Abortion-breast cancer link

Silver also told the Cybercast News Service that as one of the nation's most powerful advocates for finding a breast cancer cure, the Komen Foundation is ironically contributing to the incidence of breast cancer with its support of Planned Parenthood.

Karen Malec, president of the Coalition on Abortion/Breast Cancer, agrees with Silver, even referring to the number of breast cancer cases since 1973, when the U.S. Supreme Court made abortion legal in its Roe v. Wade decision, as "a tsunami."

Malec pointed to a 2001 report in the Journal of the National Cancer Institute, which indicates that among women in the generation following Roe v. Wade, there was a 40 percent increase in cases of breast cancer. "In 1970, the average American woman's lifetime risk for the disease was 1 in 12," she noted. "Today, 1 in 7.5 women develop breast cancer.

"Only a third-trimester process matures breast cells into cancer-resistant tissue and protects a pregnant woman from the overexposure to estrogen -- a recognized carcinogen -- experienced early in a normal pregnancy," Malec said. "On the other hand, a woman who has an abortion is left with more cancer-vulnerable cells," she added.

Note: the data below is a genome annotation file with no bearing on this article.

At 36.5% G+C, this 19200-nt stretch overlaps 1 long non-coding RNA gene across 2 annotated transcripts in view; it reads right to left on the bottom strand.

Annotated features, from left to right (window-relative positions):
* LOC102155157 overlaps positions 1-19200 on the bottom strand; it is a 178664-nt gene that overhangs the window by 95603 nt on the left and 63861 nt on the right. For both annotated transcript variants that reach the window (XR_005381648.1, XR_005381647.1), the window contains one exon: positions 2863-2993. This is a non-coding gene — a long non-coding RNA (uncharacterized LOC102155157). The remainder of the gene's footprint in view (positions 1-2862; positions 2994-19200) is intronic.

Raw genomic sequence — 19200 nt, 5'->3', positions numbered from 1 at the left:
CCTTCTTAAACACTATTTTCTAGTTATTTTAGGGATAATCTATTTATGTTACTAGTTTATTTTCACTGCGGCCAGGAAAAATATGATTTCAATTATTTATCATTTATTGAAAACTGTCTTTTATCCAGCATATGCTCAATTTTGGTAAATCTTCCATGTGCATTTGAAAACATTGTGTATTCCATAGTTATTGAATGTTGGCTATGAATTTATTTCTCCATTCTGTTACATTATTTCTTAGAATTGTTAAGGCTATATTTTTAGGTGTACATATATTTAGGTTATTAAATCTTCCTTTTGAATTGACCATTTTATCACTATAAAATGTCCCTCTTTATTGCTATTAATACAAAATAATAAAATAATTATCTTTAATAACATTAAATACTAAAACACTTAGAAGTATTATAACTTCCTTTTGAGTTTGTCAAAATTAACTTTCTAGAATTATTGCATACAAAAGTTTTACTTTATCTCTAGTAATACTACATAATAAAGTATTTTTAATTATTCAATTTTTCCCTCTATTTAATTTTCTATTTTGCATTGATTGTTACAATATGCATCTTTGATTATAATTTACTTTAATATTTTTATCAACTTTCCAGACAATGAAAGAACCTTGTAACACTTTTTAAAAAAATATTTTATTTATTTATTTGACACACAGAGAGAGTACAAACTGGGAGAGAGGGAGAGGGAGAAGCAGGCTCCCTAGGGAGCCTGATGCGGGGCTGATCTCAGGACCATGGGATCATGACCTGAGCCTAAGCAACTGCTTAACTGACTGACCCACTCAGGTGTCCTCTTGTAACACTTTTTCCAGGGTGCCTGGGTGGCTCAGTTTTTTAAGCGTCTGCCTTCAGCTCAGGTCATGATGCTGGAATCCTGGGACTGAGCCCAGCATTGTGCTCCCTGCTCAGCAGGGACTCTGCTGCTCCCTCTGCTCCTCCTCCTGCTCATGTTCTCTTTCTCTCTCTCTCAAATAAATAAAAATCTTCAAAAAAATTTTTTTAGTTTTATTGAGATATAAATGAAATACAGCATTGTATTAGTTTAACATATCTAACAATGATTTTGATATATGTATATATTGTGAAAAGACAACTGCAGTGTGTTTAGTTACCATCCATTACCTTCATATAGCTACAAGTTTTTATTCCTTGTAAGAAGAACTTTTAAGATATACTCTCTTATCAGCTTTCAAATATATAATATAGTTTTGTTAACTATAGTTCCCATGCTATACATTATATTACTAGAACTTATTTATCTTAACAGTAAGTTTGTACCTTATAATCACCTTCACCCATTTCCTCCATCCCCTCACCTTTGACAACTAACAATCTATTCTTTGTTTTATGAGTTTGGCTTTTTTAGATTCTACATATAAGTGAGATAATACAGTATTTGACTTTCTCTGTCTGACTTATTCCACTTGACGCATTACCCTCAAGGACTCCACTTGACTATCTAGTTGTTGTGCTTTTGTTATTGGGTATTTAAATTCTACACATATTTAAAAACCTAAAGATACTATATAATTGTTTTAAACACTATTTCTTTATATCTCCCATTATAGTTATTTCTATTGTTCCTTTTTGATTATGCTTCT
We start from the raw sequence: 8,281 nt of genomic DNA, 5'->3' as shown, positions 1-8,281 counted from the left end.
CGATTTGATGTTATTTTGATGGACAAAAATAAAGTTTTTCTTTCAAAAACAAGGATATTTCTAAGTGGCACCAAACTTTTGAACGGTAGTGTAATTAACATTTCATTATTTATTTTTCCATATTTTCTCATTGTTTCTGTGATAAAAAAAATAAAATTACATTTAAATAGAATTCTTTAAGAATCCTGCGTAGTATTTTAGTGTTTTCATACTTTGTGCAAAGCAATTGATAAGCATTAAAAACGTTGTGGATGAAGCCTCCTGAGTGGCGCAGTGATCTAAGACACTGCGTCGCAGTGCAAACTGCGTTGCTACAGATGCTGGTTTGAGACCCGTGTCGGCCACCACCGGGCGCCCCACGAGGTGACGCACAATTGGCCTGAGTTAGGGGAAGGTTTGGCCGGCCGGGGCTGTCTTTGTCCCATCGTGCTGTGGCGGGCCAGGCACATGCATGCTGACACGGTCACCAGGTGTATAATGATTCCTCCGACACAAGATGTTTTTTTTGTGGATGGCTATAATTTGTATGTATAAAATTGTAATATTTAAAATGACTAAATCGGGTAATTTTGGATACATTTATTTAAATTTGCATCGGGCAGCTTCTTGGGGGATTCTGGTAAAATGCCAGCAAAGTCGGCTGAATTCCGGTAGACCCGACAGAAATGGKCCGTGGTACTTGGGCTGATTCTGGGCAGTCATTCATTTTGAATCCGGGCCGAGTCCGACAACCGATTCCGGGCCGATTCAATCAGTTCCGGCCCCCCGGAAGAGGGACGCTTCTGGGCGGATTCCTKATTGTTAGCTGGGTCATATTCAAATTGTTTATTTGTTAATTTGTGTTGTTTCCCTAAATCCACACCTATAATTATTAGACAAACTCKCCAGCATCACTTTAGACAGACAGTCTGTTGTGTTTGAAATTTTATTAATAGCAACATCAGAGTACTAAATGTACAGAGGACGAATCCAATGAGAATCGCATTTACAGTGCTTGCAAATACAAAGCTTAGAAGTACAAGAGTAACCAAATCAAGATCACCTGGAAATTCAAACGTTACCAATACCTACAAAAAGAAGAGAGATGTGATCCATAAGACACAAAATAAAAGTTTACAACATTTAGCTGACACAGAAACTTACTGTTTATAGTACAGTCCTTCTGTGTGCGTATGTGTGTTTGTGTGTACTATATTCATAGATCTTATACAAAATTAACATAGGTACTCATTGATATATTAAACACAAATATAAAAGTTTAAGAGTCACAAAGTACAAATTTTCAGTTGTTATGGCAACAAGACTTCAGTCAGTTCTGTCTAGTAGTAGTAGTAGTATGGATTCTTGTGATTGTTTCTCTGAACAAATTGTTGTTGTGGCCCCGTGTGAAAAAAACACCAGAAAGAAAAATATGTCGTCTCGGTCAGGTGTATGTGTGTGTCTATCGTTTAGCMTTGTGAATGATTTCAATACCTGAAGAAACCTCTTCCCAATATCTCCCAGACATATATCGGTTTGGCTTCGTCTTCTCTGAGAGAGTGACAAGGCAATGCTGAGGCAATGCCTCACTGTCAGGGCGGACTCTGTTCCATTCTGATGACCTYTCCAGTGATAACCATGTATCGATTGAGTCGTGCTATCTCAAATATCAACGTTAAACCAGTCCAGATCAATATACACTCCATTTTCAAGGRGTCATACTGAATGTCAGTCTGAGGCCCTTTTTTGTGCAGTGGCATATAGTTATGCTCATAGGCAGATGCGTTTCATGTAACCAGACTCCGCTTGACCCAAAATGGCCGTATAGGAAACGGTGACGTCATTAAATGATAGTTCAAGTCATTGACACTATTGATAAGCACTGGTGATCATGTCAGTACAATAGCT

"The link between abortion and breast cancer is further supported by research showing that a woman who has a premature birth before 32 weeks of pregnancy more than doubles her risk for breast cancer," Malec said. "A premature birth is biologically the same event as an abortion," she added. "Only the mother's intentions differ."

Five medical groups and a bioethics center recognize that abortion raises a woman's risk for breast cancer, Malec said. A seventh medical organization, the Association of American Physicians and Surgeons, has called on doctors to warn women of a "highly plausible relationship" between abortion and the disease.

While the Komen Foundation acknowledges that several studies "have suggested that abortion may moderately increase the risk of breast cancer," it questions the accuracy of those studies, arguing that the reporting of past behavior on a sensitive topic like abortion "can have a significant impact on the precision of the information gathered."